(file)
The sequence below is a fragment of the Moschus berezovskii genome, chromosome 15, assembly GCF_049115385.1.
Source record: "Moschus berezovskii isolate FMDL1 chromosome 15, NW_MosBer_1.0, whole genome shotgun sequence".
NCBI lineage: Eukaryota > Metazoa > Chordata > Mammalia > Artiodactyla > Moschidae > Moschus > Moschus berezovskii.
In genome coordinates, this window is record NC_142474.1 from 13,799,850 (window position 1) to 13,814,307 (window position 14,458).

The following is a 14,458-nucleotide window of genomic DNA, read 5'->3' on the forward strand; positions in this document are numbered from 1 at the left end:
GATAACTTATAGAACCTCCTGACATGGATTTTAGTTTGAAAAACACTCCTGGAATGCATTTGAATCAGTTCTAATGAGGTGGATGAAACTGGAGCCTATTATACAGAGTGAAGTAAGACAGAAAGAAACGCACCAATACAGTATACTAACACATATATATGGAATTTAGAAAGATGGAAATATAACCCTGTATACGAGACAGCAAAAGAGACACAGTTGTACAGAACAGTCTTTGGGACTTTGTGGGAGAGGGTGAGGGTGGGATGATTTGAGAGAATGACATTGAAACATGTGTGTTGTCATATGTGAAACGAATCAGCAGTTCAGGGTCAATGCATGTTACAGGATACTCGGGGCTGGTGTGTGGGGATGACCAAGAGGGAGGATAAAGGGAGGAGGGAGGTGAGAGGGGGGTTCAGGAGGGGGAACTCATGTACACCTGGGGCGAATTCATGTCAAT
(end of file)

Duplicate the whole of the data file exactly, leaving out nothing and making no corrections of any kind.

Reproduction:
The sequence below is a fragment of the Moschus berezovskii genome, chromosome 15, assembly GCF_049115385.1.
Source record: "Moschus berezovskii isolate FMDL1 chromosome 15, NW_MosBer_1.0, whole genome shotgun sequence".
NCBI lineage: Eukaryota > Metazoa > Chordata > Mammalia > Artiodactyla > Moschidae > Moschus > Moschus berezovskii.
In genome coordinates, this window is record NC_142474.1 from 13,799,850 (window position 1) to 13,814,307 (window position 14,458).

The following is a 14,458-nucleotide window of genomic DNA, read 5'->3' on the forward strand; positions in this document are numbered from 1 at the left end:
GATAACTTATAGAACCTCCTGACATGGATTTTAGTTTGAAAAACACTCCTGGAATGCATTTGAATCAGTTCTAATGAGGTGGATGAAACTGGAGCCTATTATACAGAGTGAAGTAAGACAGAAAGAAACGCACCAATACAGTATACTAACACATATATATGGAATTTAGAAAGATGGAAATATAACCCTGTATACGAGACAGCAAAAGAGACACAGTTGTACAGAACAGTCTTTGGGACTTTGTGGGAGAGGGTGAGGGTGGGATGATTTGAGAGAATGACATTGAAACATGTGTGTTGTCATATGTGAAACGAATCAGCAGTTCAGGGTCAATGCATGTTACAGGATACTCGGGGCTGGTGTGTGGGGATGACCAAGAGGGAGGATAAAGGGAGGAGGGAGGTGAGAGGGGGGTTCAGGAGGGGGAACTCATGTACACCTGGGGCGAATTCATGTCAAT